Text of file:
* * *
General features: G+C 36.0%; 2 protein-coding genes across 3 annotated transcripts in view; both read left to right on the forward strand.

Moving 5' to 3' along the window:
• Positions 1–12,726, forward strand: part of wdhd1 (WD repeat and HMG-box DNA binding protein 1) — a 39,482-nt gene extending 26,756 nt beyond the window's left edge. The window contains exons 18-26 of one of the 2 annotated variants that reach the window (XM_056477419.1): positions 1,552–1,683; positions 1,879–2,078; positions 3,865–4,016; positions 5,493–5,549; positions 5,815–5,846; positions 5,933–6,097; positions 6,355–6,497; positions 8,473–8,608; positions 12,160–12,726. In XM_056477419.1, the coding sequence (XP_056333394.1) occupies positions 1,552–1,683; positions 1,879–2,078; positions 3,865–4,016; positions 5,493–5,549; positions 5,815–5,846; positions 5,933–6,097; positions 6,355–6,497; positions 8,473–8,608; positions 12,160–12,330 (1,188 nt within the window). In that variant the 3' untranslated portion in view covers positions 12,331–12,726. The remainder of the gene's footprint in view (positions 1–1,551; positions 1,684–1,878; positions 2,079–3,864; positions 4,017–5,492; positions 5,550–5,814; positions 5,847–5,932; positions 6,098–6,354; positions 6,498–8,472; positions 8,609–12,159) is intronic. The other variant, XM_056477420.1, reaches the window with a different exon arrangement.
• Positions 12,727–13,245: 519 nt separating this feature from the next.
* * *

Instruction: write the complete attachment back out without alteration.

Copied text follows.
General features: G+C 36.0%; 2 protein-coding genes across 3 annotated transcripts in view; both read left to right on the forward strand.

Moving 5' to 3' along the window:
• Positions 1–12,726, forward strand: part of wdhd1 (WD repeat and HMG-box DNA binding protein 1) — a 39,482-nt gene extending 26,756 nt beyond the window's left edge. The window contains exons 18-26 of one of the 2 annotated variants that reach the window (XM_056477419.1): positions 1,552–1,683; positions 1,879–2,078; positions 3,865–4,016; positions 5,493–5,549; positions 5,815–5,846; positions 5,933–6,097; positions 6,355–6,497; positions 8,473–8,608; positions 12,160–12,726. In XM_056477419.1, the coding sequence (XP_056333394.1) occupies positions 1,552–1,683; positions 1,879–2,078; positions 3,865–4,016; positions 5,493–5,549; positions 5,815–5,846; positions 5,933–6,097; positions 6,355–6,497; positions 8,473–8,608; positions 12,160–12,330 (1,188 nt within the window). In that variant the 3' untranslated portion in view covers positions 12,331–12,726. The remainder of the gene's footprint in view (positions 1–1,551; positions 1,684–1,878; positions 2,079–3,864; positions 4,017–5,492; positions 5,550–5,814; positions 5,847–5,932; positions 6,098–6,354; positions 6,498–8,472; positions 8,609–12,159) is intronic. The other variant, XM_056477420.1, reaches the window with a different exon arrangement.
• Positions 12,727–13,245: 519 nt separating this feature from the next.